Director Douglas Hodge spoke about Old Times with education dramaturg Ted Sod as part of Roundabout Theatre Company’s lecture series.
An edited transcript follows (please note there are plot spoilers):
Ted Sod: Can you tell us about your relationship with Harold Pinter?
Douglas Hodge: We met acting together. They had done No Man’s Land in England with Lord John Gielgud and Lord Ralph Richardson and nobody dared play it after those two. And Antonia, Harold’s wife, widow now, who is a quite brilliant woman, said to Harold, “Why don’t you play one of the parts and it’ll break that mold and people will come.” So I was cast in the play. I was absolutely terrified of him and he was of course famously volatile and violent and irascible--all of which proved to be true. I think in the first week he was berating stage management when one light had come on two seconds late and it happened three or four times and I said, “Oh, you don’t need to speak like that to stage management,” and he immediately stood up and said, “Don’t tell me what I need!” and started to take off his jacket and I realized he was about to attack me.
From there we became firm friends really. He hadn’t written a play for eighteen years and he wrote Moonlight during our production. One evening in the dressing room he said, “I’ve just started on this little play again.” That became Moonlight. He handed me that play during the run of No Man’s Land and I went on to direct that at the Almeida and then on the West End. I worked with him for ten years either directing his work or acting in Betrayal, The Lover, The Collection, The Caretaker and in the film of The Trial, almost to the detriment of my career really. I should have probably been doing film and TV, but it was just irresistible. He became almost a father figure to me, he had such certainty and, of course, such genius, brilliance and clarity. He was very much a theatre man and I just admired the way he conducted himself. I admired the etiquette of his rehearsals and I miss him enormously. So it’s lovely to be back in his presence doing this play.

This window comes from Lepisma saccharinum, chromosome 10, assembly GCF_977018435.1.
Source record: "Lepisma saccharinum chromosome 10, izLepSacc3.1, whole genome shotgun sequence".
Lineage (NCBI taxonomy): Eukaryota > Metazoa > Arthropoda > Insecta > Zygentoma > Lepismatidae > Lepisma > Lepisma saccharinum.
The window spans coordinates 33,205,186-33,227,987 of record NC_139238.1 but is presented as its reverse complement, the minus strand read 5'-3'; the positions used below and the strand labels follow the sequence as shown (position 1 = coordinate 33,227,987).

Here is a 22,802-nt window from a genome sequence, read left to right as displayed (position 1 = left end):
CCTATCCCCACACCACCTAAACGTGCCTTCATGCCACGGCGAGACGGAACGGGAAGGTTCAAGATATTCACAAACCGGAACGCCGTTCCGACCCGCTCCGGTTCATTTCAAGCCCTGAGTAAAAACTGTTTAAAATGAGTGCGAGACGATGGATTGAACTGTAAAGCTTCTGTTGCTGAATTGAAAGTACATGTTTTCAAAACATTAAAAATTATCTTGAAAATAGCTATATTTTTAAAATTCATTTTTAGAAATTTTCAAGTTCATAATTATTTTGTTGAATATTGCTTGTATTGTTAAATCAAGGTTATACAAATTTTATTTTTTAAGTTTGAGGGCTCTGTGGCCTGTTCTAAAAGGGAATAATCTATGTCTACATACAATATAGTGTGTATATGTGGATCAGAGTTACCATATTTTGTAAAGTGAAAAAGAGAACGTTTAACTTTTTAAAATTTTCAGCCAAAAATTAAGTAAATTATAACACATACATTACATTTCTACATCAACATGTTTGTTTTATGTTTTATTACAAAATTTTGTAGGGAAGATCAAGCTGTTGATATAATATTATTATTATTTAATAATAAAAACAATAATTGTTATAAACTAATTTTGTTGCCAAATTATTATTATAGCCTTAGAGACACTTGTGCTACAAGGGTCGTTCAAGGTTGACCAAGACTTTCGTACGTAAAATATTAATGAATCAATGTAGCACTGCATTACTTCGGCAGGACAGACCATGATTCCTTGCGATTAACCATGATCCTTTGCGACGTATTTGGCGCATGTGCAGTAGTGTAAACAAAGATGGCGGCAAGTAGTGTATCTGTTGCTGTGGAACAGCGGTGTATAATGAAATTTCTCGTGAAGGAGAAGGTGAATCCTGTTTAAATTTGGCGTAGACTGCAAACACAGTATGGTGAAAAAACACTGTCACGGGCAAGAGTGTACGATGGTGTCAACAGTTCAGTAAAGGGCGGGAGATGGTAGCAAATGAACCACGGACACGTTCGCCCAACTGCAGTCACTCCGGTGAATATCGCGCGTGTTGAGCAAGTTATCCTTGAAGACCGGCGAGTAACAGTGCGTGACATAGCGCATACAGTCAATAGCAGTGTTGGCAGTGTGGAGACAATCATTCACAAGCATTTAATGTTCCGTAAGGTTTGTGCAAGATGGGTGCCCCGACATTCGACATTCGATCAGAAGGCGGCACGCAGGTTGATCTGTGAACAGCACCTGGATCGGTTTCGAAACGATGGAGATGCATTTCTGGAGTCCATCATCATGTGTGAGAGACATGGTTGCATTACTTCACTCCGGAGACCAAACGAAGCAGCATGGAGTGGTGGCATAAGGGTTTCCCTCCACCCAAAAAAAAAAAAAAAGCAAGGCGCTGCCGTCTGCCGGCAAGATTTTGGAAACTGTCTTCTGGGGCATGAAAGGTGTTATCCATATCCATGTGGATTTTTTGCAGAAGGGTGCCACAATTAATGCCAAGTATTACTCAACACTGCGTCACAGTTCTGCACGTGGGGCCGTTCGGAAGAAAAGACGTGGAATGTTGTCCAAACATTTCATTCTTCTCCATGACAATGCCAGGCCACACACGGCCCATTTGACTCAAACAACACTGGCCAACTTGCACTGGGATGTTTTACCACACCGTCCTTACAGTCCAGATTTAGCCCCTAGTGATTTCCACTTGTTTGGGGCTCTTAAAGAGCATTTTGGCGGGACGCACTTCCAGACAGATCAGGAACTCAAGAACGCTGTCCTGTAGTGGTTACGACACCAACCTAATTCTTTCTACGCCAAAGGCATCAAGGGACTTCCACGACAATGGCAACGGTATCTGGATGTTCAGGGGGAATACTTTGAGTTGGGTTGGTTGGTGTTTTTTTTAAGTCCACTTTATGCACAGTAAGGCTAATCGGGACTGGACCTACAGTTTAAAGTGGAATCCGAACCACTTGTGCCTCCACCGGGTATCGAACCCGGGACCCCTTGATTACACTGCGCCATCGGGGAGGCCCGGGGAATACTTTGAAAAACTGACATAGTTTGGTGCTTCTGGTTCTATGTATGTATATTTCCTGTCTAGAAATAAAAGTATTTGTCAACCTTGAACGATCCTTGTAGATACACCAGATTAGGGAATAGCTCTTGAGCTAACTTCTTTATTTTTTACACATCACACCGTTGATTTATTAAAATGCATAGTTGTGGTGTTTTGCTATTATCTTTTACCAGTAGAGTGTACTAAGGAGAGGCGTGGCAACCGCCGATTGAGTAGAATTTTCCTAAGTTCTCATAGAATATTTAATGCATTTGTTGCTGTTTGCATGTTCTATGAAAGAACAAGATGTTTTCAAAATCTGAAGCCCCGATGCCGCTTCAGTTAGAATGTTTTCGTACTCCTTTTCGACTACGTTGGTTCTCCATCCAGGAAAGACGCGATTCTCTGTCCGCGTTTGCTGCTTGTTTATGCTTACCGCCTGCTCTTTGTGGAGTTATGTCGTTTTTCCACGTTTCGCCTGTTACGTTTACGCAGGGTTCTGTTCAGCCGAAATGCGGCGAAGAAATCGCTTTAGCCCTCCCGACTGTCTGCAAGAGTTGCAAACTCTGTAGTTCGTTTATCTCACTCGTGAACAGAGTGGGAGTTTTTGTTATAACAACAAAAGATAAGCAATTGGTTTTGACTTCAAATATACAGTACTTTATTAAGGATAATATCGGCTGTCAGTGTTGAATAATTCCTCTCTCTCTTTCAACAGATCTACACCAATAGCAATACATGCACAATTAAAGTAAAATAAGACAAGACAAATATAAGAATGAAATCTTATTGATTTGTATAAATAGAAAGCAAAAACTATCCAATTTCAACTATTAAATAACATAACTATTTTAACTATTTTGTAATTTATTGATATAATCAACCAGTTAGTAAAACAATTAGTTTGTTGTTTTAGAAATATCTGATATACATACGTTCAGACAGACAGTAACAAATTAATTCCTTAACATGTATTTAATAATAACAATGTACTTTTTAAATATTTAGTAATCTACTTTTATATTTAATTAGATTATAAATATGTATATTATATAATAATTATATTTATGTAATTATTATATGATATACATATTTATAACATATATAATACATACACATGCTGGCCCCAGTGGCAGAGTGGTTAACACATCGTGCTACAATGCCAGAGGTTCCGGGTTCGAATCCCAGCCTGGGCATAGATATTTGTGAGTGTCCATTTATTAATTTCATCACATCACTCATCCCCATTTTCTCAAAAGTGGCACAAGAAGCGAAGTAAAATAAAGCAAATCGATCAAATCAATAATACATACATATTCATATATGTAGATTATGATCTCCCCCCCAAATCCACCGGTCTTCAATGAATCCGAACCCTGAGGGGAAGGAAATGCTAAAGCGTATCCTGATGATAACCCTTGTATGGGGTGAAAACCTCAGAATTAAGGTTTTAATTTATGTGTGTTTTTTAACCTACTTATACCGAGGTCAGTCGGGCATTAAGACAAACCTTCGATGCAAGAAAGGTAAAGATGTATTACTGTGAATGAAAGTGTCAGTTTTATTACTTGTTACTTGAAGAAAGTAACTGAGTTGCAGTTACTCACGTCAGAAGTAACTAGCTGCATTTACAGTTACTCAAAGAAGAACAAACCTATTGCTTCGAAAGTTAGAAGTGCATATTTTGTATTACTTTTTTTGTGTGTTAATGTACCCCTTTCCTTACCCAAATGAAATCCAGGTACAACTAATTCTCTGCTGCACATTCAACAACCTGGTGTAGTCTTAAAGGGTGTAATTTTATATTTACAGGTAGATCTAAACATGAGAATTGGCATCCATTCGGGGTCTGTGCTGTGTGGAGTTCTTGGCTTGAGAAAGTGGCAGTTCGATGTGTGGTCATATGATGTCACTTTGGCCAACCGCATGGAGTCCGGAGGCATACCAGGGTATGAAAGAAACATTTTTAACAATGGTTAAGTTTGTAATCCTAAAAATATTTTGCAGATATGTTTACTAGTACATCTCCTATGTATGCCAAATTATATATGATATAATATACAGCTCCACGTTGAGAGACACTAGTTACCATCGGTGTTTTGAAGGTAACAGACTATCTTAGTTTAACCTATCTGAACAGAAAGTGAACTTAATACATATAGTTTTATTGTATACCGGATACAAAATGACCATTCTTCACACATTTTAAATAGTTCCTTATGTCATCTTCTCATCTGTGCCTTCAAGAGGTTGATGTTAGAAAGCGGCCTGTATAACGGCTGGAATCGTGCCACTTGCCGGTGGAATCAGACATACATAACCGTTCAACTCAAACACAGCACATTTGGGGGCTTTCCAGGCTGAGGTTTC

TS: Do you feel you learned something specific from him as an artist?
DH: He was a theatre animal. He started off as an actor himself, his stage name was David Baron. He went on endless tours and played a lot of Shakespeare, so he had an inherited tradition. I often feel, and you can see it in this evening’s performance, that there is a link between him and Noel Coward. Coward wrote these plays of manners. People spoke in epigrams, but underneath it was this murky current of feeling going on all the time. Pinter inherited rules from Wilde and Coward and embraced them. He found his own form in his experimental way of writing plays. If you work in the theatre, you’re part of that tradition and sometimes you feel yourself going back through the ages. I feel I am part of that family of artists, I suppose.
TS: His early plays are often called “Comedies of Menace” and the plays from 1968 on are referred to as “Memory Plays”. Do you think that this is a memory play, since it was written in 1971.
DH: I’ve never heard that before. I’ve not really read much of the Pinter scholarly criticism. I would say this is THE memory play that he wrote. It’s about memory and it’s about jealousy of your lover’s past. It is also about selective memory, more than any of the other plays. Pinter was obsessed with memory as a subject. He spent a year writing the most exquisite screenplay of Proust’s La Recherche du Temps Perdu, which is all about selective memory and the tiny moments that stay with you through your life -- smells and scents that bring back places, people. He spent what he called a wonderful year adapting that novel as a screenplay. It was never made; it was too unwieldy and experimental to ever be funded as a film, but it’s published as a text.
The subject of memory was extremely important to him. He was deeply upset that things that he felt strongly about when he was eighteen, he could no longer remember. He felt more and more that the past is actually the present, that there is no past—that the past is now. I think he thought that the moment you’re in embodies everything that you’ve done in your past -- your entire past is happening in the present and informs what you do. Memory was a very philosophical subject for him.